On Legal Ethics


September 6, 2011


Discussing your cases and your clients: Bloggers beware

There is a difference between going back to the office and talking about a case with your supervisor, and posting the courtroom drama of the day online.

In Illinois, a former assistant public defender is facing disciplinary charges for blogging about client confidential information (In the Matter of Kristine Ann Peshek, Before the Hearing Board of the Illinois Attorney Registration and Disciplinary Commission, Commission No. 09 CH 89). One of the counts charges the attorney with publishing client confidences or secrets on the Internet, for postings on her blog site -- one third of which was devoted to discussing her clients and work at the public defenderís office. Her blog was public and not password protected. A portion of one blog at issue, which started by identifying the client’s jail identification number, stated “This stupid kid is taking the rap for his drug-dealing dirtbag of an older brother because 'he’s no snitch.' I managed to talk the prosecutor into treatment and deferred prosecution, since we both know the older brother from prior dealings involving drugs and guns.”

Other postings contained confidential information about client drug use and client misrepresentations to the court and to probation. The attorney in question emailed the ABA Journal stating that she would never have posted information that would reveal a clientís identity without the client’s permission or unless it was public record (“Lawyer Faces Discipline Over Blog Posts,” Law.com Legal Blog Watch (3/19/2010); legalblogwatch.typepad.com).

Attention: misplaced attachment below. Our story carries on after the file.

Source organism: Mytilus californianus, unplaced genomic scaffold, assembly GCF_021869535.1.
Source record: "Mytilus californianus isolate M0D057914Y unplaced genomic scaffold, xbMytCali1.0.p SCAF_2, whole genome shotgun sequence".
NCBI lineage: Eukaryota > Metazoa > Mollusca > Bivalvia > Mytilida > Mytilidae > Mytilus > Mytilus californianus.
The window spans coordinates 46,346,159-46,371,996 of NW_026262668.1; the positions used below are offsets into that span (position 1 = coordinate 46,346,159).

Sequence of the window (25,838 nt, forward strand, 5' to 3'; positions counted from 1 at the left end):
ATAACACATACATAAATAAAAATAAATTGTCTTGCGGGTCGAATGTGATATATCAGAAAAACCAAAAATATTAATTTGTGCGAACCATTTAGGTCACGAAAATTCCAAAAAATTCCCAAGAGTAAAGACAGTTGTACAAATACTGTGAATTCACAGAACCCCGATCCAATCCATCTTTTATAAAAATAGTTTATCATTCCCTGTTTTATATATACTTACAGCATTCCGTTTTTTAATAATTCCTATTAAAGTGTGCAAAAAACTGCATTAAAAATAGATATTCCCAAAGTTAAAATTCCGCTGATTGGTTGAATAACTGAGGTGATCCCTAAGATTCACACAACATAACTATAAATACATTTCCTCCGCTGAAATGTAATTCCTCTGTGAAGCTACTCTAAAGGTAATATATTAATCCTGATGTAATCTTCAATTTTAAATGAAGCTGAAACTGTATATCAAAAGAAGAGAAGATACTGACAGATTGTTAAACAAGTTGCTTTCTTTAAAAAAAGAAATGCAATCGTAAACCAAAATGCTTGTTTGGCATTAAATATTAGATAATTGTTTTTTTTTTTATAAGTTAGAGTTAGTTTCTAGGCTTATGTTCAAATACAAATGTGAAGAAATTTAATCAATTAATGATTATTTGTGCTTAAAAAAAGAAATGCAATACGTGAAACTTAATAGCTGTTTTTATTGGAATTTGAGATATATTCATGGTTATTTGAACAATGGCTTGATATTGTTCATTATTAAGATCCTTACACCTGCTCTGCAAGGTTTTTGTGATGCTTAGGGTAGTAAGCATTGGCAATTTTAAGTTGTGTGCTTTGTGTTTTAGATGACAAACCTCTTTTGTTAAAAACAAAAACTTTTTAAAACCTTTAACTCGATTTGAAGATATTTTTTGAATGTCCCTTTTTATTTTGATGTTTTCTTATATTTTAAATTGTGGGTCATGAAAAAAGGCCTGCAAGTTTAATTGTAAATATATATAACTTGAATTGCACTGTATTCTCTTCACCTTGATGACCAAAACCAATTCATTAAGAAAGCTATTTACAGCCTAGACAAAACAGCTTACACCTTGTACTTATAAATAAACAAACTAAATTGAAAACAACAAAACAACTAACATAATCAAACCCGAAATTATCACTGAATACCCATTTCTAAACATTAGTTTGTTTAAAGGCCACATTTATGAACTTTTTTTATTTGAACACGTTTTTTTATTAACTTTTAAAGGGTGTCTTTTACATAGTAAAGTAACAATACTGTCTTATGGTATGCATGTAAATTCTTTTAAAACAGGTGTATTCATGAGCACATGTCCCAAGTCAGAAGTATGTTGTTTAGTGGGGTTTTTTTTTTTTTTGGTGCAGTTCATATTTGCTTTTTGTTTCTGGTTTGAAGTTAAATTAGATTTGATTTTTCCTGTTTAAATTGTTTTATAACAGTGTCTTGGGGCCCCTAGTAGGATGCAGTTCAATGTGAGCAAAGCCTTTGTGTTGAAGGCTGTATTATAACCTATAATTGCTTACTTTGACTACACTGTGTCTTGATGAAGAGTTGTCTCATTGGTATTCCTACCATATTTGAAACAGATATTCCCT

The second count of the complaint charged the former assistant public defender with failure to disclose to a court, information necessary to avoid assisting her client with perpetrating a fraud. This was based on the attorneyís admission that she knew the client had misrepresented her drug use to the court. The conduct implicated, among other sections, the Illinois State Bar versions of ABA Model Rules 3.3 (candor) and 8.4 (misconduct).

Criminal defendants are complaining as well. A Somali man who was convicted of attempted murder related to a shooting in Minneapolis made a motion for a new trial based in part on allegedly anti-Somali comments the prosecutor made on her Facebook page (Debra Cassens Weiss, “Defendant Cites Prosecutorís Facebook Comments in Bid for New Trial,” (Feb. 18, 2010); http://www.abajournal.com/news).

But if the offending comments on Facebook were made by your client, before you think about telling your client to delete his or her social networking page, Rule 5-220, Suppression of Evidence, states that “A member shall not suppress any evidence that the member or the memberís client has s legal obligation to reveal or to produce.” Also consider ABA Rule 3.4, Rule 3.4 Fairness To Opposing Party And Counsel, which states in pertinent part that a lawyer shall not: “(a) unlawfully obstruct another party' s access to evidence or unlawfully alter, destroy or conceal a document or other material having potential evidentiary value Ö or counsel or assist another person to do any such act.”

Responses to blog posts unsolicited communications